By Kim Robson:
Mexico City, the capital of Mexico, is located in the Valley of Mexico, also called the Basin of Mexico. This basin is surrounded by the Trans-Mexican Volcanic Belt in the high mountain plateaus of South-Central Mexico. It has a minimum altitude of 7,200 feet above sea level, and the surrounding mountains and volcanoes reach elevations of over 16,000 feet. This natural geographic “bowl” traps air pollution, so it can’t be naturally cleared by wind. As a result, Mexico City has long had a reputation as one of the Western World’s most polluted cities.
Outdoor air pollution kills 3.3 million people every year, mostly in cities. That’s more than HIV, malaria and influenza combined.
By the 1990s, however, Mexico City had become a proactive model for dramatically lowering pollution levels. By 2014, carbon monoxide levels had dropped dramatically, and levels of sulfur dioxide and nitrogen dioxide (NO2) were nearly three times lower than in 1992. NO2 comes primarily from diesel exhaust and is particularly dangerous; it was estimated to be responsible for 5,900 deaths in London alone last year.
The levels of signature pollutants in Mexico City are similar to those of Los Angeles, which are still much, much lower than, say, Delhi or Beijing. Despite the Mexico City cleanup, the metropolitan area is still the most ozone-polluted part of the country, with ozone levels 2.5 times beyond safe limits defined by the World Health Organization.
To implement the cleanup, the federal and local governments enacted numerous plans, including the constant monitoring and reporting of environmental conditions such as ozone and nitrogen oxides. When the levels of these two pollutants reached critical levels, contingency plans went into effect, which included closing factories, changing school hours, and extending the Day without a Car program to two days a week. The government also instituted industrial technology improvements, a strict twice-yearly vehicle emission inspection, and the reformulation of gasoline and diesel fuels. The introduction of Metrobús bus rapid transit and the Ecobici bike-sharing were among efforts to encourage alternate, greener forms of transportation.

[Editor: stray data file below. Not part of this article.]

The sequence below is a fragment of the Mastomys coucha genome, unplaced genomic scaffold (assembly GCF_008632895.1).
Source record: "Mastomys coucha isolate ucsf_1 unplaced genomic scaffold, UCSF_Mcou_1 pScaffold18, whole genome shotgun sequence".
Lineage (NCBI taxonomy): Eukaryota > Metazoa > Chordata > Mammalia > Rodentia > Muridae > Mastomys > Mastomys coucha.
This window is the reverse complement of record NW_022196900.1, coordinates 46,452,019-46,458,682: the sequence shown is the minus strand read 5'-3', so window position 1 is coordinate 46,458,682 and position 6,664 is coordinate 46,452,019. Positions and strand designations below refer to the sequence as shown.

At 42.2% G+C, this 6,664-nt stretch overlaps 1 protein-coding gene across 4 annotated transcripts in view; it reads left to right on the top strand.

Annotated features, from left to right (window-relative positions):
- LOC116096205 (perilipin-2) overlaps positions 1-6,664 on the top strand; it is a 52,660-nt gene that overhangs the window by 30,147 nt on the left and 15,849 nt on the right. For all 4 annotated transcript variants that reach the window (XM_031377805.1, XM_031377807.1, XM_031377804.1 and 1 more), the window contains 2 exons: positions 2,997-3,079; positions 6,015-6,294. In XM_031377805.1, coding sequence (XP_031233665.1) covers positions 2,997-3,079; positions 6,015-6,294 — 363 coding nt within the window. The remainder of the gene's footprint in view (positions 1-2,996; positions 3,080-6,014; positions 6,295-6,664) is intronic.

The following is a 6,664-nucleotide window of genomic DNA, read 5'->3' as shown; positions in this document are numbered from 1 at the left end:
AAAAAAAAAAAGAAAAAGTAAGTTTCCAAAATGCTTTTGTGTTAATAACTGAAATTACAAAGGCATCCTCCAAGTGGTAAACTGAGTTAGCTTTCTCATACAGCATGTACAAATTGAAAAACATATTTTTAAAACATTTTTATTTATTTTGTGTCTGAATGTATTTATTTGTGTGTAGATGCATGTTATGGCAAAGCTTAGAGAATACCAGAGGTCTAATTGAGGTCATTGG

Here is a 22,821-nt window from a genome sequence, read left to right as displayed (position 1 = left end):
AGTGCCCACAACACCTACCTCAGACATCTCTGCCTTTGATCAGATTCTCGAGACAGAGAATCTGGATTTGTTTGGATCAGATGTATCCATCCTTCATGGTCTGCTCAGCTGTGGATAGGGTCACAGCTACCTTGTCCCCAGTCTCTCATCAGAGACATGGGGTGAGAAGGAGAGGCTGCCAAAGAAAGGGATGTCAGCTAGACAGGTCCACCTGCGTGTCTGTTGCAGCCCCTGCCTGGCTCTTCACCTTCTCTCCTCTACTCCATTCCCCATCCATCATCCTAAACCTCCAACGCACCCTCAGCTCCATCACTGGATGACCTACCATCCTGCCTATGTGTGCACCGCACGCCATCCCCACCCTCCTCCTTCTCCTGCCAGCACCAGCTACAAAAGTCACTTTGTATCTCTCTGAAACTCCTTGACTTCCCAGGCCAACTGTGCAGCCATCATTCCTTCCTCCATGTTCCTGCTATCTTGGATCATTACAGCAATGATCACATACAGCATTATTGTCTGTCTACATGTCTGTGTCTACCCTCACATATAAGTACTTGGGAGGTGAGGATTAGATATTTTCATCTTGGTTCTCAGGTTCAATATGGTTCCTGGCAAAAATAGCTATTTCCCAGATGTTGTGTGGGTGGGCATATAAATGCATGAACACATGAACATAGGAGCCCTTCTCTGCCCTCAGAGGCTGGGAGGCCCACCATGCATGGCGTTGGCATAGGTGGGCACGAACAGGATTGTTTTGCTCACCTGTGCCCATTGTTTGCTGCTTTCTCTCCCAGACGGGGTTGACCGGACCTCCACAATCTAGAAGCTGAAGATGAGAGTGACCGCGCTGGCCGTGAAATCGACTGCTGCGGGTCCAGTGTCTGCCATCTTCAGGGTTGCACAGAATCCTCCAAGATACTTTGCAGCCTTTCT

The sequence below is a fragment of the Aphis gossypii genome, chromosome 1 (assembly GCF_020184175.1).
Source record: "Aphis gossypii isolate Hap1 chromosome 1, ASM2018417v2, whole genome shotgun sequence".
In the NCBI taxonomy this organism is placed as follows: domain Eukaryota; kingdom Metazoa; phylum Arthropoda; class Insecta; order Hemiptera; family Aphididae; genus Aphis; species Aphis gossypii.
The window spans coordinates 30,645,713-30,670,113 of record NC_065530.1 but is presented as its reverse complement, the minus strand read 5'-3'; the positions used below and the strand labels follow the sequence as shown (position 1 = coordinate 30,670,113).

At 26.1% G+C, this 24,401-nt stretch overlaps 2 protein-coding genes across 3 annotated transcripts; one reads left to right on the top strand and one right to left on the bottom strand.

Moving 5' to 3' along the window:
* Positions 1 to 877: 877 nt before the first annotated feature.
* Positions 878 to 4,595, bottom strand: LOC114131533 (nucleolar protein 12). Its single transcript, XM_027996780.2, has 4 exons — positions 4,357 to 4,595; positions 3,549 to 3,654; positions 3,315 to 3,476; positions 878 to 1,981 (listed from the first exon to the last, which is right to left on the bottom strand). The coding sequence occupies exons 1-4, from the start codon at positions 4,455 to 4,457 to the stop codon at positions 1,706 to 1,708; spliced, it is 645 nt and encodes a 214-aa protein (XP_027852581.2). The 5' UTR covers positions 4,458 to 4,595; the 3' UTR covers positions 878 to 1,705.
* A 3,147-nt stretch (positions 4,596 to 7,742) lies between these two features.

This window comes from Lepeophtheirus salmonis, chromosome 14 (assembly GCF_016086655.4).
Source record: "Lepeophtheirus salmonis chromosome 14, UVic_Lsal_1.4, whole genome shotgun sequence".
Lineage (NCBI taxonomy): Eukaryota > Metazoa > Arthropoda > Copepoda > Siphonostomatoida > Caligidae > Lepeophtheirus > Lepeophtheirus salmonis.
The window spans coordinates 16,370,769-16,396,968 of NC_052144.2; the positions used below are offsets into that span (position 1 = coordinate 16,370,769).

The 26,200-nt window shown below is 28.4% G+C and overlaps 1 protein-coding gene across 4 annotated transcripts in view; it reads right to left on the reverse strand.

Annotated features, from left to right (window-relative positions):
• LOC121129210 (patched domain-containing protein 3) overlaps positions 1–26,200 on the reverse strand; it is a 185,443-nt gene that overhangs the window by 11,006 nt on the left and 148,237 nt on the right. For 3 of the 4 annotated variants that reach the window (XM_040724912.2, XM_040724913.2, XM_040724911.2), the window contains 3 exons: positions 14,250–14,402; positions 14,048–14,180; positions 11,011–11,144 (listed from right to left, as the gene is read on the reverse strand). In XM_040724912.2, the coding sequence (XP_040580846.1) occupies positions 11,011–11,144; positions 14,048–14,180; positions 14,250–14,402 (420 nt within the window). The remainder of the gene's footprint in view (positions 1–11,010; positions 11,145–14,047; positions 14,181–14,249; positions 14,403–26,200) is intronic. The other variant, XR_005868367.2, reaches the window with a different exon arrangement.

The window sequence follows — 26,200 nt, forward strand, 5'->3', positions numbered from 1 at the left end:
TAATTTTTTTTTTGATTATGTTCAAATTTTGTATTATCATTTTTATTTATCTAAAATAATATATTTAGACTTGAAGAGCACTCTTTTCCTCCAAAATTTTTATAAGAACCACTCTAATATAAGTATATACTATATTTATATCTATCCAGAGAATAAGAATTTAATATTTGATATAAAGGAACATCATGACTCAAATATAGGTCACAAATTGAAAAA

In the past, Mexico City declared these pollution plans in effect after smog reached 1.9 times acceptable limits, or soot reached 1.75 times acceptable limits. Now, the city announces alerts at just 1.5 times acceptable limits. As a result, Mexico City authorities recently declared a pollution alert after smog rose to 1.5 times acceptable limits. The timing couldn’t have been worse: it was on the eve of an unpopular new program to reduce the number of cars on the road in hopes of further improving the capital’s unhealthy air.
Instead of keeping cars at home just two days a week, the new rule, to be in effect at least through June, will keep twenty percent of the city’s cars sidelined every weekday beginning April 5th. Before the new rule was decreed, newer or cleaner cars had been exempt from the regulation, which bans cars from being driven based on their license plate number. To ease commuters’ inconvenience, however, the city is offering some free bus services and taxi discounts.